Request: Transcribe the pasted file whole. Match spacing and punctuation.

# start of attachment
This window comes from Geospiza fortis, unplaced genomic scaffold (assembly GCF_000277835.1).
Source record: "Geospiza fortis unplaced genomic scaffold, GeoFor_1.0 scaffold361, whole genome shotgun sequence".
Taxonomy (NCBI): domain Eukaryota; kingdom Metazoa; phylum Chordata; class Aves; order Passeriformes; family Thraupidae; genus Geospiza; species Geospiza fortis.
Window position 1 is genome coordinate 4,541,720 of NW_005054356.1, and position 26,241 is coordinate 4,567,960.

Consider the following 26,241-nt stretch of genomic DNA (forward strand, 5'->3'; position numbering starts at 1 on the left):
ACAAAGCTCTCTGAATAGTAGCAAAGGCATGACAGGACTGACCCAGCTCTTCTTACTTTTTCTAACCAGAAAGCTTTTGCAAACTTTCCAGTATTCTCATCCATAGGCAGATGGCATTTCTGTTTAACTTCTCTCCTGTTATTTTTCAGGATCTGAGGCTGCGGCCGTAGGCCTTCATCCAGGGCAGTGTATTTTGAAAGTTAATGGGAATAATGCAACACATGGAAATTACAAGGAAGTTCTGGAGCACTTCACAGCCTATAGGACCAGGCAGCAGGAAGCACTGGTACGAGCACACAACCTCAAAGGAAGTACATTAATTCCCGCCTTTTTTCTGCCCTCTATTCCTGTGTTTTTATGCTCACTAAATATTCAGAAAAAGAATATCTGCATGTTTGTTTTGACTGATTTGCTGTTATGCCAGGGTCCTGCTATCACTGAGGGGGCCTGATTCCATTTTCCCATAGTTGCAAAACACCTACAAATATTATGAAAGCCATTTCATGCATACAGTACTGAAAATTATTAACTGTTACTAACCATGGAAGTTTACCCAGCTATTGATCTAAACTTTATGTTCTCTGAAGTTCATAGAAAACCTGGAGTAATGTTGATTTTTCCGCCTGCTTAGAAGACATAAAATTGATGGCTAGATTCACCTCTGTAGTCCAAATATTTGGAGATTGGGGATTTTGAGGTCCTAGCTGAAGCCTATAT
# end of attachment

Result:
This window comes from Geospiza fortis, unplaced genomic scaffold (assembly GCF_000277835.1).
Source record: "Geospiza fortis unplaced genomic scaffold, GeoFor_1.0 scaffold361, whole genome shotgun sequence".
Taxonomy (NCBI): domain Eukaryota; kingdom Metazoa; phylum Chordata; class Aves; order Passeriformes; family Thraupidae; genus Geospiza; species Geospiza fortis.
Window position 1 is genome coordinate 4,541,720 of NW_005054356.1, and position 26,241 is coordinate 4,567,960.

Consider the following 26,241-nt stretch of genomic DNA (forward strand, 5'->3'; position numbering starts at 1 on the left):
ACAAAGCTCTCTGAATAGTAGCAAAGGCATGACAGGACTGACCCAGCTCTTCTTACTTTTTCTAACCAGAAAGCTTTTGCAAACTTTCCAGTATTCTCATCCATAGGCAGATGGCATTTCTGTTTAACTTCTCTCCTGTTATTTTTCAGGATCTGAGGCTGCGGCCGTAGGCCTTCATCCAGGGCAGTGTATTTTGAAAGTTAATGGGAATAATGCAACACATGGAAATTACAAGGAAGTTCTGGAGCACTTCACAGCCTATAGGACCAGGCAGCAGGAAGCACTGGTACGAGCACACAACCTCAAAGGAAGTACATTAATTCCCGCCTTTTTTCTGCCCTCTATTCCTGTGTTTTTATGCTCACTAAATATTCAGAAAAAGAATATCTGCATGTTTGTTTTGACTGATTTGCTGTTATGCCAGGGTCCTGCTATCACTGAGGGGGCCTGATTCCATTTTCCCATAGTTGCAAAACACCTACAAATATTATGAAAGCCATTTCATGCATACAGTACTGAAAATTATTAACTGTTACTAACCATGGAAGTTTACCCAGCTATTGATCTAAACTTTATGTTCTCTGAAGTTCATAGAAAACCTGGAGTAATGTTGATTTTTCCGCCTGCTTAGAAGACATAAAATTGATGGCTAGATTCACCTCTGTAGTCCAAATATTTGGAGATTGGGGATTTTGAGGTCCTAGCTGAAGCCTATAT